Commercials and box art are designed for selling games, but they’re not the only things that influence game sales. Audience-created paratext, also known as unauthorized paratext, can have just as much of an influence on purchasing and perception as paratext created by the IP holders. In the paratextual study “Show Sold Separately,” author Jonathan Gray details the breadth of the category, saying: “In its most common form, this audience paratextuality occurs anytime two or more people discuss a film or television program, but audience paratextuality also includes criticism and reviews, fan fiction, fan film and video (vids), “filk” (fan song), fan art, spoilers, fan sites, and many other forms.9” Indeed, audience-created paratext encompasses almost every work a person can create in response to an original creation, so long as it influences the way people perceive that creation.
Since the correlation between audience-created paratext and game sales is difficult to define, creators have mixed feelings on how much unauthorized material should exist in support of their works. Reviews and conversations are difficult to control, though some developers have tried. In 2016, Skyrim-developer Bethesda announced they would no longer be sending out advanced copies of their games to reviews, stating: “We want everyone, including those in the media, to experience our games at the same time.”10 Although Bethesda relaxed this policy11 a short time later, it still speaks to the desire creators have for control over how their creations are perceived. Publishers are particularly adamant about shutting down works that infringe on their IPs, as Square-Enix did when it shut down the fan-made 3D Chrono Trigger remake, Chrono Resurrections.12 While publishers have numerous legal and economic reasons for shutting down fan projects that get too large, they’re also concerned with how those projects will affect players’ perceptions of their properties. In doing so, they’re admitting the power of paratext, authorized or otherwise.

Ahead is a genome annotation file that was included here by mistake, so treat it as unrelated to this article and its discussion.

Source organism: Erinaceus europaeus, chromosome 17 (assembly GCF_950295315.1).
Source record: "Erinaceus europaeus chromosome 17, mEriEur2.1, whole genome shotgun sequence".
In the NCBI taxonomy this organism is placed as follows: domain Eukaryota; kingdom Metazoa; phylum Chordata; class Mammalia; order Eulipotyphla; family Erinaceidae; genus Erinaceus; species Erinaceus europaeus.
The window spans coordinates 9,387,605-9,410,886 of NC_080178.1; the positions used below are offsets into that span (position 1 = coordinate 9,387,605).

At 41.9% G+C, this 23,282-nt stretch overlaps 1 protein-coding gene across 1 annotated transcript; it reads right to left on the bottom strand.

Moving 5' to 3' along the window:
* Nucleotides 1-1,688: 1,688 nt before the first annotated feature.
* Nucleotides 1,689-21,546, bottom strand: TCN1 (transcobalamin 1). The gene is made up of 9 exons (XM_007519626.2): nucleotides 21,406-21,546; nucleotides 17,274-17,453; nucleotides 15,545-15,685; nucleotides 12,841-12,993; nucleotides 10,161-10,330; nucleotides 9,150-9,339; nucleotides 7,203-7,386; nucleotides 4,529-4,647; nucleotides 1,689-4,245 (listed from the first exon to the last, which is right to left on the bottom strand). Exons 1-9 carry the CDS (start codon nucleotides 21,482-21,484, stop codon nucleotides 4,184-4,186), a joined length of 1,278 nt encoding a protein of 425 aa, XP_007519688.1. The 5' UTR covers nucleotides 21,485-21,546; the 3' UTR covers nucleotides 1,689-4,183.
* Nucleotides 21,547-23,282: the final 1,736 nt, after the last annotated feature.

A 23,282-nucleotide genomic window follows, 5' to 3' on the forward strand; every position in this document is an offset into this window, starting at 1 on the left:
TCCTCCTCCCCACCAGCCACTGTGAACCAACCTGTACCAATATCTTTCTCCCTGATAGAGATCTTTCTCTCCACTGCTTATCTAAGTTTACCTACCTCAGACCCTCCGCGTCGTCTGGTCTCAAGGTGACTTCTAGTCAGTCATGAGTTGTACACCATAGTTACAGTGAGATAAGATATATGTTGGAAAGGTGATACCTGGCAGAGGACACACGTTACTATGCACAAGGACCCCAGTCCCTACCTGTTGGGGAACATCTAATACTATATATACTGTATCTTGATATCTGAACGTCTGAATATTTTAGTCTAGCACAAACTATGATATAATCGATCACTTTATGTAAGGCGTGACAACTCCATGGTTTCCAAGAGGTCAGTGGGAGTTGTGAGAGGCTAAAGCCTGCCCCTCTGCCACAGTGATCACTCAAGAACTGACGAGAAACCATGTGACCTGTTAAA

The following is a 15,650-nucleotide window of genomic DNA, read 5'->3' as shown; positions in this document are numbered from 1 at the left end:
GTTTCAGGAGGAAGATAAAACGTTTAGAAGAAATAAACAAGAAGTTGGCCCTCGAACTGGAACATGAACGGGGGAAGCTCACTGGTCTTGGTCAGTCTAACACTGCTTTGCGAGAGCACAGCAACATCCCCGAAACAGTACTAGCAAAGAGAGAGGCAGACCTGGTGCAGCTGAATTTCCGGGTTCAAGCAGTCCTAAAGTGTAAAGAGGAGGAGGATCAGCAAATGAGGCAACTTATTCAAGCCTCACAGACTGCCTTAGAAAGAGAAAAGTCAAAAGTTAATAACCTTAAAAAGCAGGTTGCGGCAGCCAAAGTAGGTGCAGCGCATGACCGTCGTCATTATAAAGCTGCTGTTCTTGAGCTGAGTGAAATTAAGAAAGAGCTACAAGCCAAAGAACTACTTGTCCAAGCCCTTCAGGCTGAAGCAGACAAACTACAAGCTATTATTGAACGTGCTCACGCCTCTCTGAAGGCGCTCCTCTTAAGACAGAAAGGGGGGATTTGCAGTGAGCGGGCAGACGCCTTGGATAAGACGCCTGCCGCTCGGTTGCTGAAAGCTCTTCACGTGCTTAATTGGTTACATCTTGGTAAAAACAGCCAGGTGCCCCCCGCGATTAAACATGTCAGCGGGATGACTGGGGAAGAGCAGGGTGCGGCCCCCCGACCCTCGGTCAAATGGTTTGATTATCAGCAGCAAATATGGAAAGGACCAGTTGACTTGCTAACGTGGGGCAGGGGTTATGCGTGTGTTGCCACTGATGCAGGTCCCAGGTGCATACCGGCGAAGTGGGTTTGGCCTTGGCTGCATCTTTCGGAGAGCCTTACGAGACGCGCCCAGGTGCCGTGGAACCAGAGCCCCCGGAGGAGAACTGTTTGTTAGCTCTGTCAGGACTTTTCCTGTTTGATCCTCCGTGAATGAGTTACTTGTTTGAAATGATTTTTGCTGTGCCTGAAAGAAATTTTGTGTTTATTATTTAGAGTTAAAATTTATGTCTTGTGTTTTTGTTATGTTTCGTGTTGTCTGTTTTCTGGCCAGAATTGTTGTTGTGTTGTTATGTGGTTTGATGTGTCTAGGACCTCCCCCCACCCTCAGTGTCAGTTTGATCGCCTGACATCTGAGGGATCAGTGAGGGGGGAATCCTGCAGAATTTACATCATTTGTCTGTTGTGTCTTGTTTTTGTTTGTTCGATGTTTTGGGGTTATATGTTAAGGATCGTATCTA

Paratext plays an essential role in how we experience video games. Whether we’re preparing to enter a game world from its main menu, deciding which game to buy from its box art, or reading fanfic about a game we’ve already played, we’re letting paratext shape our perceptions of the work. Writers who wish to create lasting impressions on players should consider when to introduce paratext, how to use it, and how audience paratext can expand their work .
StoryScan: Resident Evil Village: Setup & Payoff
Narrative Analysis: Influences & Inspirations
Artists find inspiration in other creative works, both inside and outside their medium.
StoryScan: Chrono Cross and Plot
Chrono Cross’s story struggles to get off the ground due to a lack of goals, stakes, and urgency.
1-2 R. Nassor. “How We Sell Stories: A Brief History of Paratext.” BookRiot, 2021.
3 Harvie, Steven. “The Paratext of Video Games.” FirstPersonScholar, 2017.
4 Jones, Steven E.. The Meaning of Video Games (p. 43). Taylor and Francis. Kindle Edition.
5 Harvie, Steven. “The Paratext of Video Games.” FirstPersonScholar, 2017.
6 Official Magazine Advertisement from Magazine Advertisements. GamePro (International Data Group, United States), Issue 65 (December 1994). Courtesy of MobyGames.
7-8 Sinclair, Brendan. “Mass Effect 3 ending OK’d by UK ad bureau.” GameSpot, 2012.
9 Gray, Jonathan; Gray, Jonathan. Show Sold Separately (p. 143). NYU Press. Kindle Edition.
10 Gault, Matthew. “Video Game Reviews Are Broken.” Medium, 2016.
11 @DanStapleton. “They’re back to giving out copies a few days early. Not as far in advance as I’d like, but a big improvement.” Twitter, 2017.
12 “Chrono Resurrection.” Wikipedia, 2021.
* Reference Footage (Resident Evil): TurkishBullet19. “Resident Evil (PlayStation) – (Longplay – Jill Valentine | Best Ending Path).” YouTube, 2013.
** Reference Footage (Chrono Resurrection) ĮνąҚιŗąX™. Chrono Resurrection Trailer HD. YouTube, 2013.